This article considers five commonly asked questions about the extent of the FCA’s general information gathering powers and how best to approach them. It focuses on obligations owed by regulated firms to the FCA, although similar issues will arise for firms that are also regulated by the PRA.
- We haven’t received any formal notice from the FCA requiring us to provide documents or answer questions – they have just sent an email request. Do we have to comply?
Short answer: Usually, yes - firms must be open and cooperative with the FCA (and other regulators).
Long answer: Regardless of whether the FCA issues a formal requirement notice, a firm must be mindful of its overarching obligation to “deal with its regulators in an open and cooperative way, and [to] disclose to the FCA appropriately anything relating to the firm of which that regulator would reasonably expect notice.” Supporting this broad obligation is more detailed guidance, which in summary provides that a firm should: (i) make itself readily available for meetings with the FCA, (ii) provide access to/produce any records, files, computer systems in the firm’s possession or control if requested and (iii) answer truthfully, fully and promptly all questions reasonably put by the FCA. The broad nature of these obligations means that firms regularly provide information to the FCA, even where not strictly compelled to do so because failure to provide it may risk breaching regulatory obligations.
- My firm has received a requirement notice from the FCA. Does that mean it’s under investigation?
Short answer: No, but depending on the nature of the information requested, you may need to tread carefully.
Long answer: The FCA’s general powers to require information under section 165 of FSMA apply even where no formal investigation has been commenced. There are all sorts of reasons why a firm might receive a non-routine requirement notice from the FCA. For example, the firm might be a relevant third party holding documents related to another matter, or the FCA may be making general thematic enquiries.
That’s not to say, however, that the request will certainly not lead to further (possibly more intrusive) action. It will remain open to the FCA to take additional steps (including commencing an investigation if it considers it appropriate) depending on the nature of the request and the information provided in response. Given this, firms should consider carefully the scope of the requirement notice and the potential pitfalls involved and, where appropriate, seek legal advice at an early stage.
- The FCA has issued a requirement notice seeking specified information and documents. Is there room for discussion about the scope of what is being sought?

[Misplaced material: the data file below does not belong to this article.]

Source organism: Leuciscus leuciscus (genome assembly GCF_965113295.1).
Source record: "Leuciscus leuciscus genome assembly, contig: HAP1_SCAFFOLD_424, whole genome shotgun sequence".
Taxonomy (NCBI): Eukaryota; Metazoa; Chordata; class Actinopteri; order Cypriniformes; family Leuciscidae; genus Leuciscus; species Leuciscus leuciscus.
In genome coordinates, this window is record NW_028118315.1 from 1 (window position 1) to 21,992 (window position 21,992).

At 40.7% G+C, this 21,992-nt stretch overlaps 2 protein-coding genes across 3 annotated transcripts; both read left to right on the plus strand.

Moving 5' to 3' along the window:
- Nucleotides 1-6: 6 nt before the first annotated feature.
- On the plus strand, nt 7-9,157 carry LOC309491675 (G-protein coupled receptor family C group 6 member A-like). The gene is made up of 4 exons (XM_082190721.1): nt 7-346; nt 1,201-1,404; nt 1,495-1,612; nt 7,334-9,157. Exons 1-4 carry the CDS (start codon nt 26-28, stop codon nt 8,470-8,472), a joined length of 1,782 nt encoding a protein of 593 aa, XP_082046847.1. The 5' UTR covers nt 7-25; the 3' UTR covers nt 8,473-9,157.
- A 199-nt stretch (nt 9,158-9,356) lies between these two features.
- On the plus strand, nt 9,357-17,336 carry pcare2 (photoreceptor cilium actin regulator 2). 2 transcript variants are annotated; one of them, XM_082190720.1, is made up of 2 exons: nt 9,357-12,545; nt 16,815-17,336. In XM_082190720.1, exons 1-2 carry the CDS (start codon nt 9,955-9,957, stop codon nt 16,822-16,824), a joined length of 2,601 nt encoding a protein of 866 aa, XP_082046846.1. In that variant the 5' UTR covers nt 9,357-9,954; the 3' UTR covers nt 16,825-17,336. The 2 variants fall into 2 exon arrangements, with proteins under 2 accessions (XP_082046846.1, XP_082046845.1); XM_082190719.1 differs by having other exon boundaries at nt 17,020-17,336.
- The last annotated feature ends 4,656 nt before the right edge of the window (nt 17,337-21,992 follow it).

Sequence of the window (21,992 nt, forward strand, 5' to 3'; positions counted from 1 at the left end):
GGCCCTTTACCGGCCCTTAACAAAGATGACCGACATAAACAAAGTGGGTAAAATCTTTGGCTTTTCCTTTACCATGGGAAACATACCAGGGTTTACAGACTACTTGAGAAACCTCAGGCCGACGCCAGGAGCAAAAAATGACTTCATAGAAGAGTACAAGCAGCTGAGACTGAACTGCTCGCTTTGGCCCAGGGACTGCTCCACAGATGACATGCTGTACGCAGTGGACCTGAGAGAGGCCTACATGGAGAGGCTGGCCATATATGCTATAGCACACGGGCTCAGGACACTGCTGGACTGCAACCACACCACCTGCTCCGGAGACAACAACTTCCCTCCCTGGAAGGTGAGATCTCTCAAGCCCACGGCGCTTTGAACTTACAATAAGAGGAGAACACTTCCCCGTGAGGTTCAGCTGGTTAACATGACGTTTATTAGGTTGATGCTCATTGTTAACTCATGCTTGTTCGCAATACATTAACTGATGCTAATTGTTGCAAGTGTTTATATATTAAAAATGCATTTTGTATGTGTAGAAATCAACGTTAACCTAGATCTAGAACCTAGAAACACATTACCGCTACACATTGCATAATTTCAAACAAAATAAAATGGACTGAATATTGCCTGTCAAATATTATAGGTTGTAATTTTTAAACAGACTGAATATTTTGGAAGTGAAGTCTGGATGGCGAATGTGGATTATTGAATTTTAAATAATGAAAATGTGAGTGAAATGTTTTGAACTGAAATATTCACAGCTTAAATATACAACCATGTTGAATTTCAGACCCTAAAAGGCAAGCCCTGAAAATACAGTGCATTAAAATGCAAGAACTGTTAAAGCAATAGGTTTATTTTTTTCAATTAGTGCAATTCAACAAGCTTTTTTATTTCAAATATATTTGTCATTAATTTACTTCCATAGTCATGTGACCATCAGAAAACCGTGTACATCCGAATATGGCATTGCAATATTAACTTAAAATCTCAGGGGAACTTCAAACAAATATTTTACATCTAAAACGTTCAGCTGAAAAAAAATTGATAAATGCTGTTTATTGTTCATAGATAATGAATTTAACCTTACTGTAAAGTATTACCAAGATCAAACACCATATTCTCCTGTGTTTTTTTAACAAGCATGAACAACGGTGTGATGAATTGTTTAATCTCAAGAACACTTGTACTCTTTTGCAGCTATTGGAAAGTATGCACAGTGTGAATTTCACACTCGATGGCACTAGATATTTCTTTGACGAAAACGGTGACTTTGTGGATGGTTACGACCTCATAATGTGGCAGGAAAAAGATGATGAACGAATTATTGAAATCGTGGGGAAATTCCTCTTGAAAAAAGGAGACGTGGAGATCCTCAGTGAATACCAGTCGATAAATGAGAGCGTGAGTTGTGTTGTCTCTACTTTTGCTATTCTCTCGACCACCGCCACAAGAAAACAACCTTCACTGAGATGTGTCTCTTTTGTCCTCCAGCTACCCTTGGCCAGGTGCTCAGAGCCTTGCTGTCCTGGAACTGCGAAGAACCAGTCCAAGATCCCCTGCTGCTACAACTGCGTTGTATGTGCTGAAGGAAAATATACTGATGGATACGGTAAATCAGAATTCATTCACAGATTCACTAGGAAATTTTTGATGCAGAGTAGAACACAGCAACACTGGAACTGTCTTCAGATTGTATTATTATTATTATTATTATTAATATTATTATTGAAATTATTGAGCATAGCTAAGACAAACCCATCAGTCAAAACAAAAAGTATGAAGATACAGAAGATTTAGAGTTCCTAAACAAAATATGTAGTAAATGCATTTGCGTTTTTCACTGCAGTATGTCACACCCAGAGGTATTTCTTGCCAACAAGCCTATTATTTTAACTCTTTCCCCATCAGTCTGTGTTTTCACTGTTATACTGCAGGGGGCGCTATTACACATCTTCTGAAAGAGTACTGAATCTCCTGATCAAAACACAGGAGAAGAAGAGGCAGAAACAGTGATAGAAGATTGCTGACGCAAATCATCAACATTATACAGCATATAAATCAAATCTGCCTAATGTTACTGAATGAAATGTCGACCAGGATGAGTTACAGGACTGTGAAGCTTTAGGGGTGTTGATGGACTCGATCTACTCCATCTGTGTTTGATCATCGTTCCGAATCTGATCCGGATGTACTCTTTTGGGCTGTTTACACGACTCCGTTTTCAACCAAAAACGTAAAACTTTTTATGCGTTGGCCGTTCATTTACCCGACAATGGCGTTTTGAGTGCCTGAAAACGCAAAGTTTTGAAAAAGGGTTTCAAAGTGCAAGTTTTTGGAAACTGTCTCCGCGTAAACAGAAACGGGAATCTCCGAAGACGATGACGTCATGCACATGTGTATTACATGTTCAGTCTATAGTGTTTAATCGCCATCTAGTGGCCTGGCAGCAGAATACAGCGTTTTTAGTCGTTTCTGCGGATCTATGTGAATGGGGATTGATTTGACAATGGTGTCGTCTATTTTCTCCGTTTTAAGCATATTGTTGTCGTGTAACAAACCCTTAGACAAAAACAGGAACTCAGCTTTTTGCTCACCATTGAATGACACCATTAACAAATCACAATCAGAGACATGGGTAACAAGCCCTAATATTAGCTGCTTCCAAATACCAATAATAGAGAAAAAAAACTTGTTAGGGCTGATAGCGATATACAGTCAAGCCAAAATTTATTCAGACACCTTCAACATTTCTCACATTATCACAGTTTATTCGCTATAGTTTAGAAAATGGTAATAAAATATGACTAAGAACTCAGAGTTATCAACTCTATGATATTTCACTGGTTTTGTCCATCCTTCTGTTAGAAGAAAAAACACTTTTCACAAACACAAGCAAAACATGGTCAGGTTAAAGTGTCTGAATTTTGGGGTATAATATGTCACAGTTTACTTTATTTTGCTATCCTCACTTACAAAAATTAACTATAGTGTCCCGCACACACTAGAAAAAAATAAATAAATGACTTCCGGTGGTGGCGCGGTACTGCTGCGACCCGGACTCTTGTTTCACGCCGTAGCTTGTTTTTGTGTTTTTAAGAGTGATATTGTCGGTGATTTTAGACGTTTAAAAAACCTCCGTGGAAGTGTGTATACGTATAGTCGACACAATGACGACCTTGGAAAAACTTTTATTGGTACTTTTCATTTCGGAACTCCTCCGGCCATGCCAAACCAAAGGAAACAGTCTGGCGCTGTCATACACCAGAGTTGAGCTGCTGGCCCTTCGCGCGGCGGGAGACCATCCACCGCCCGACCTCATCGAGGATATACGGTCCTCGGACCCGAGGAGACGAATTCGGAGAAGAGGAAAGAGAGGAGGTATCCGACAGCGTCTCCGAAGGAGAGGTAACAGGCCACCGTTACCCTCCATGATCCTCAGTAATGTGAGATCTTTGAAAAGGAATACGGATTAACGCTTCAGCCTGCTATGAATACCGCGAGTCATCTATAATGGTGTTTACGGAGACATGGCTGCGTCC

Short answer: Potentially, yes.
Long answer: There may well be room for a dialogue with the FCA, especially if its requests appear excessive or burdensome. Remember, the FCA won’t know your firm the way you do. It may not appreciate if, for example, certain information isn’t readily available. There may be a more efficient way or format in which to provide the information that has been requested. It may assist the FCA if you can provide explanations and commentary rather than pure data. These types of discussions can often help to reduce the time spent on both sides.
A word of caution though – an open dialogue may not be available in all scenarios: firms should assume that they will not be able to reduce the work involved in providing the information and documents and should plan accordingly at an early stage. Once the FCA has issued a final formal notice requiring documents and information to be provided within a specific timeframe, it will need genuinely compelling evidence if it is to agree an extension of time. Failure to comply with a requirement notice may be treated as contempt of court.
- Do we have to deliver up absolutely everything that the FCA has requested?
Short answer: No, there are (limited) bases on which documents can be withheld from the FCA, typically because the documents are privileged.
Long answer: A person is not required to provide “protected items” to the FCA. These are essentially documents which are subject to legal advice or litigation privilege. Before providing information to the FCA, a thorough review should be undertaken to ensure that any privileged documents have been withheld. Care should also be taken to prevent privilege being lost in documents firms might otherwise have been entitled to withhold.
There are other bases on which firms are able to (or should) withhold documents or information (for example, data protection or banking confidentiality) but these can often be overcome by the FCA specifically requiring the information or documents’ disclosure.
- What can the FCA do with the information once it has been provided?
Short answer: Broadly, the FCA must keep the information provided confidential.
Long answer: The FCA is under a duty of confidentiality in respect of information relating to the business of a firm where such information is confidential and has been received by the FCA for the purposes of its functions. While the unauthorised use or disclosure of that information is a criminal offence, there are a number of exceptions to these obligations which allow the FCA to disclose information to third parties in certain circumstances (for example, to overseas regulators to assist them to carry out their functions).
We will cover these questions (and others) in more detail in our upcoming webinar on 4 October 2022. Sign up here.
The next article in this series will cover common myths and questions about the FCA investigation and enforcement process.
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